A fourth-consecutive monthly gain despite higher prices
WASHINGTON – April retail sales rose 0.9% from the previous month to $677.7 billion, the Commerce Department reported today. It was the fourth consecutive monthly increase in the face of rising consumer prices.
April’s increase followed the 0.5% gain in March sales, when Russia’s military invasion of Ukraine caused gasoline prices to surge. Pump prices came down a bit in April but remained elevated.
The April sales data are not adjusted for inflation. The government separately reported that consumer prices increased 8.3% in April from the previous year.
Consumer spending accounts for roughly two-thirds of U.S. economic activity.
The Commerce Department’s retail sales data for April show that consumers spent less at grocery stores and on building materials but increased their outlays at department stores, restaurants and bars. Motorists in April spent less at the pump, where sales declined 2.7% from a month earlier.
Stripping out the auto sector, March retail sales were up 0.6%, the Commerce Department reported. Spending at car dealers increased 2.2% in April, following months in which sales were suppressed by supply-chain delays and computer-chip shortages.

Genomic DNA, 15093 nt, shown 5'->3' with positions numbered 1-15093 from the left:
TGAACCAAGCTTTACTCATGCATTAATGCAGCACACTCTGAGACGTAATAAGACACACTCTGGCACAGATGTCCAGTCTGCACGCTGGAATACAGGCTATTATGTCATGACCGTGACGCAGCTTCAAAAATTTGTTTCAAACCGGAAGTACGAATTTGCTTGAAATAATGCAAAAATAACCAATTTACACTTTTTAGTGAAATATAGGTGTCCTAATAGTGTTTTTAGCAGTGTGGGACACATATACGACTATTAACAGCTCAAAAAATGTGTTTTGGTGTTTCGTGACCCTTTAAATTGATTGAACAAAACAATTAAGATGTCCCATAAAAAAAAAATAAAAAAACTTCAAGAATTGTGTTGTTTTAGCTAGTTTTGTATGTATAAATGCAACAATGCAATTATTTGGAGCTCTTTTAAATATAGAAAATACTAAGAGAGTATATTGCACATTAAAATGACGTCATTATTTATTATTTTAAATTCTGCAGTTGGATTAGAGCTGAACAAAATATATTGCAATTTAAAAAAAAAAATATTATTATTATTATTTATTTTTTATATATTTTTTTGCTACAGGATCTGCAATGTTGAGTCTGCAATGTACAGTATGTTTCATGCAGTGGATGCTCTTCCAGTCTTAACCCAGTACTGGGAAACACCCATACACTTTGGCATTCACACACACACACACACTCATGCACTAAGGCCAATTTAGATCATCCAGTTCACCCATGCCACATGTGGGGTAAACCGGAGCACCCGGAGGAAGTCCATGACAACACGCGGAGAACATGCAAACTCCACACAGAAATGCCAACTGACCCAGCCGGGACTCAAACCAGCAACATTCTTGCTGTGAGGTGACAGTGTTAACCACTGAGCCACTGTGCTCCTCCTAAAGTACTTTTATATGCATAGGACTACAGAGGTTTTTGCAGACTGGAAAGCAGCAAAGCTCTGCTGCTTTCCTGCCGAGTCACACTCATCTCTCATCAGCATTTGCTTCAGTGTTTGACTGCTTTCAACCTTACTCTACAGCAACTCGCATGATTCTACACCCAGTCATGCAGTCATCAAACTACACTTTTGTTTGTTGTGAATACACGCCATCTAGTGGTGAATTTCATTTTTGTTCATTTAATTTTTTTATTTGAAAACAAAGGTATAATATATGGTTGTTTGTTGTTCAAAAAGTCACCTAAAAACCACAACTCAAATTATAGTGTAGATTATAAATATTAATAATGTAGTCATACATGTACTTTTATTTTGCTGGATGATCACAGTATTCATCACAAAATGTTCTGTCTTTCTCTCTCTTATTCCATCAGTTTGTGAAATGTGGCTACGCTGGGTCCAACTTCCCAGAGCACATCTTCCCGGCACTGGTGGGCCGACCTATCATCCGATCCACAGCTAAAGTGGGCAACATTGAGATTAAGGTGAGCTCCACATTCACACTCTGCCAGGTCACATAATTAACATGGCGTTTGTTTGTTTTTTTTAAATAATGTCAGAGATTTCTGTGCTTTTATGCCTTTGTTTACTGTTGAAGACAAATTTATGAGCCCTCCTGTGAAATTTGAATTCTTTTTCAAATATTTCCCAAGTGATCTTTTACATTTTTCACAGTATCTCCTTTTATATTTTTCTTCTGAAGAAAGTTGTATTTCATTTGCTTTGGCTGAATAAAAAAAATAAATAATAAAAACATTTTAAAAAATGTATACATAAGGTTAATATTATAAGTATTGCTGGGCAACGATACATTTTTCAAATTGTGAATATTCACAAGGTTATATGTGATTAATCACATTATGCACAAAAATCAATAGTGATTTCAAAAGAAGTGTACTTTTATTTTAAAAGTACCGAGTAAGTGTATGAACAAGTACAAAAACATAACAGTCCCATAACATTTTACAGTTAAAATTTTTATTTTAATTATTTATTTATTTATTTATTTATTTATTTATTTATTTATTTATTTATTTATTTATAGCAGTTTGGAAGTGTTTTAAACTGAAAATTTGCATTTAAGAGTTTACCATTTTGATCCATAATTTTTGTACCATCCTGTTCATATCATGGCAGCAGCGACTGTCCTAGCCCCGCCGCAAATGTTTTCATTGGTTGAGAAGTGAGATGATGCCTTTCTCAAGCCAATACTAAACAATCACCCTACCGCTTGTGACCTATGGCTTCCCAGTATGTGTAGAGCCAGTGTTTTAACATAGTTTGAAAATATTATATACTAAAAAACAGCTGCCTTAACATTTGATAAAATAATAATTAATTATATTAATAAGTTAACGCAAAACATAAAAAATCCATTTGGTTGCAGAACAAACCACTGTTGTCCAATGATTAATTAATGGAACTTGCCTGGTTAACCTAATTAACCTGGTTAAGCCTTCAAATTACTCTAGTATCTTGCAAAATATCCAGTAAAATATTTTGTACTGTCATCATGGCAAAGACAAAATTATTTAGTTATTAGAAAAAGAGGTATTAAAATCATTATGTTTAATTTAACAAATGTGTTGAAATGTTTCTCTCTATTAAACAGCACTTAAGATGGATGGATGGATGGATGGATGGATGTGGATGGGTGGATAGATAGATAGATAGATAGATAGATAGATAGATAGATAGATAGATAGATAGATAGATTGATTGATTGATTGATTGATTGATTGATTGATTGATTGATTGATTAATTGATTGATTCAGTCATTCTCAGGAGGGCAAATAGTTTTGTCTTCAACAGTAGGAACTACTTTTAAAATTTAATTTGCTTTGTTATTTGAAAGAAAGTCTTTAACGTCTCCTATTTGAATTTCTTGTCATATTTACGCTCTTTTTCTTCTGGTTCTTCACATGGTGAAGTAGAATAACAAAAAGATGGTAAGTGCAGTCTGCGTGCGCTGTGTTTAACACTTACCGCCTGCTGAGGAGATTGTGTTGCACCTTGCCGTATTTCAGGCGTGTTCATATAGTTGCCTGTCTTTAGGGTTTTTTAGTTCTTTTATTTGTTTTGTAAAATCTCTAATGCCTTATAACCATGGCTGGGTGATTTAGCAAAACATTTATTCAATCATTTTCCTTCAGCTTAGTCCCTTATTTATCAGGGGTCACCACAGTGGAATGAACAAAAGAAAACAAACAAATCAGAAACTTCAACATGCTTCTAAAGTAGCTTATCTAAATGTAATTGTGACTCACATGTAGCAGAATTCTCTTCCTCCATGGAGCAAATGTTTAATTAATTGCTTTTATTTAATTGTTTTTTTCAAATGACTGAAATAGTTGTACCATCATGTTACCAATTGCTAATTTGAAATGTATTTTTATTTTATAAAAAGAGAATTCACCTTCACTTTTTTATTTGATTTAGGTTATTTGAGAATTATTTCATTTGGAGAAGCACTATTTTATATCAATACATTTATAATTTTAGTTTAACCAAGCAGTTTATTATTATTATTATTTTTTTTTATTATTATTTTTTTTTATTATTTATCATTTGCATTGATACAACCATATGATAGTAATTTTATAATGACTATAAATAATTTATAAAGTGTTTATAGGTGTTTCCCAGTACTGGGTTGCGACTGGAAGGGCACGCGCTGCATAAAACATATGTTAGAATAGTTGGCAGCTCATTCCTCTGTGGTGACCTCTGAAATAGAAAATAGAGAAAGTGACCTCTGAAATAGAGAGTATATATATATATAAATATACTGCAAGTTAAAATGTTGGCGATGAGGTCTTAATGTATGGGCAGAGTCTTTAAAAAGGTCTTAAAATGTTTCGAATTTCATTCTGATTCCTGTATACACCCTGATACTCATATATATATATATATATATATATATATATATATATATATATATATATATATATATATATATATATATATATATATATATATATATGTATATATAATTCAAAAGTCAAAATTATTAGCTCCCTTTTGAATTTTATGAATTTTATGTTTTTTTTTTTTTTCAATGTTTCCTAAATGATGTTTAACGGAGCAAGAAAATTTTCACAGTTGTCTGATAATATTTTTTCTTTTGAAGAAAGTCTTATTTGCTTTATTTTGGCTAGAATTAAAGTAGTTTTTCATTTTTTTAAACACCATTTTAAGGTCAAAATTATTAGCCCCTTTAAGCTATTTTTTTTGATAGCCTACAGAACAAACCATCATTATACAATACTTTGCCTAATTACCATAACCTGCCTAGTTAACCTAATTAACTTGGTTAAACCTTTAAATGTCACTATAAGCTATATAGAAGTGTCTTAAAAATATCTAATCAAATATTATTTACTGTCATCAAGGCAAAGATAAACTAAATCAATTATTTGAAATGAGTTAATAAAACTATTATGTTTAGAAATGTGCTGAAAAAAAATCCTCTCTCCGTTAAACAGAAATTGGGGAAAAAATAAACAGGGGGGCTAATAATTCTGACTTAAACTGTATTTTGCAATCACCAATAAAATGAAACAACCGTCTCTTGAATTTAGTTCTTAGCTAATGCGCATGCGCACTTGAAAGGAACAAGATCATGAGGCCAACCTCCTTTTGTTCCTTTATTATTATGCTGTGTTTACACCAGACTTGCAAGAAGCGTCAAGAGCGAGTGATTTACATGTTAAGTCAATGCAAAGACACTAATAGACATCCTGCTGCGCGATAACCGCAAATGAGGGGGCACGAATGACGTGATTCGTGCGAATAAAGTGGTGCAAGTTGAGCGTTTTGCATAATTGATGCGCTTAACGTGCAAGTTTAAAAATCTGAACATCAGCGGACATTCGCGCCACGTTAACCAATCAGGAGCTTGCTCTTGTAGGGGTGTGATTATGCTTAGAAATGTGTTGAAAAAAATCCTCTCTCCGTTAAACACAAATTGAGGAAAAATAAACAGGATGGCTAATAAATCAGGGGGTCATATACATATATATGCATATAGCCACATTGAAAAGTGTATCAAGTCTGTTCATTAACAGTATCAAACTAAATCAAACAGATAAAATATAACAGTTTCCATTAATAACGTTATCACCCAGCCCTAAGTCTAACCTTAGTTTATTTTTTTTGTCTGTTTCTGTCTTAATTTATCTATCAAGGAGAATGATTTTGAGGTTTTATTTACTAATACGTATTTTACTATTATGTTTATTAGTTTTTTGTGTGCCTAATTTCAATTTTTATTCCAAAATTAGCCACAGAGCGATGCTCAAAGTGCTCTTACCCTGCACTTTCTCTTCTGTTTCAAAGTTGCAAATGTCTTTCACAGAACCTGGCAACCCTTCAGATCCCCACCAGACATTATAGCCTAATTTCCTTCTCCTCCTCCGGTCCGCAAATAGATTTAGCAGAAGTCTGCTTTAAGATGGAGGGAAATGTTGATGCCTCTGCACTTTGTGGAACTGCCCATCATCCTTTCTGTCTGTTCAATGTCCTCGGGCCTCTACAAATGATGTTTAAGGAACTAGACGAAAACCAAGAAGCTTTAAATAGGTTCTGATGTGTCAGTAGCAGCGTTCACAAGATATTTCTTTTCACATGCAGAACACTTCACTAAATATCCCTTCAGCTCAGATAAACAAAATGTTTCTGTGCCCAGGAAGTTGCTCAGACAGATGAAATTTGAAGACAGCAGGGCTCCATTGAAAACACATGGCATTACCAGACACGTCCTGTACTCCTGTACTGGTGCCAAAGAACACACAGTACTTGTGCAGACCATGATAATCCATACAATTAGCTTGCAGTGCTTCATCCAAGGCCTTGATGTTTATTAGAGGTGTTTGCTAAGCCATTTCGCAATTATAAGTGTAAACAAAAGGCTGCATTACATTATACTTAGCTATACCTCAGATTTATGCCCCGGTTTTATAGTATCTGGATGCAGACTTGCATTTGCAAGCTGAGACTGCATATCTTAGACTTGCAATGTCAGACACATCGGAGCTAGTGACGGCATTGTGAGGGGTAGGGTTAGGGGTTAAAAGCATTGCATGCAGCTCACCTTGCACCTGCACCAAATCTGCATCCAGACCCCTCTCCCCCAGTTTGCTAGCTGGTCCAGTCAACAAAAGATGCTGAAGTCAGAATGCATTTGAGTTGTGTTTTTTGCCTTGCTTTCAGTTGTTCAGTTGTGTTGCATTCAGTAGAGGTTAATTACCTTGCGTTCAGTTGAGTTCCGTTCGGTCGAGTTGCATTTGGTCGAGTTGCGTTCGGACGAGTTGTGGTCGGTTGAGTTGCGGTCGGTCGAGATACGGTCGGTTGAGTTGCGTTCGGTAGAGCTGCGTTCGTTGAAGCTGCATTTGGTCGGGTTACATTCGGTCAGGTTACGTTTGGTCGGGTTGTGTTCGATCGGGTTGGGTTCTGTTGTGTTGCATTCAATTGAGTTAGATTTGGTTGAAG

The Commerce Department report was released on the same day Walmart said that significantly higher costs for fuel and labor had squeezed its profits in the 12 weeks through January.
The nation’s largest retailer posted a sales increase for the quarter but cited higher product, supply-chain and employee costs as unexpectedly difficult challenges.
“There were some things that happened during the quarter that were different than we expected,” CEO Doug McMillon said during the retailer’s earnings call. “Our first quarter is a disappointment to us. We are going to put it behind us and have a strong year.”